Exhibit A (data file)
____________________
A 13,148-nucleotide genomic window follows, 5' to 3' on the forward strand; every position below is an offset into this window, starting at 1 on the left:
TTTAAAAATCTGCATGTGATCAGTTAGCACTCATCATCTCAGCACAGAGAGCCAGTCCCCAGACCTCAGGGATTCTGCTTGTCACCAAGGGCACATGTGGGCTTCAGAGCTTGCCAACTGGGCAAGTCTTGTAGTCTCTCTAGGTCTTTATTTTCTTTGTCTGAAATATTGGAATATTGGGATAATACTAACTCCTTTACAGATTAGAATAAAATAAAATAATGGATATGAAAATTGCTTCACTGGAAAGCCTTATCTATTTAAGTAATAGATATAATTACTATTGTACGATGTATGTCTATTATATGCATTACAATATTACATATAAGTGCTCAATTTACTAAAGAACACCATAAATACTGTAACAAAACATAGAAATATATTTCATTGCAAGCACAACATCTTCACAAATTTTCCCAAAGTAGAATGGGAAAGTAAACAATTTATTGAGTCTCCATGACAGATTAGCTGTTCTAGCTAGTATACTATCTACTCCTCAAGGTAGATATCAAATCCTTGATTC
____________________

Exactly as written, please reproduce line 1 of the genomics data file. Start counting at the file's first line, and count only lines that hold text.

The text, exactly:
A 13,148-nucleotide genomic window follows, 5' to 3' on the forward strand; every position below is an offset into this window, starting at 1 on the left: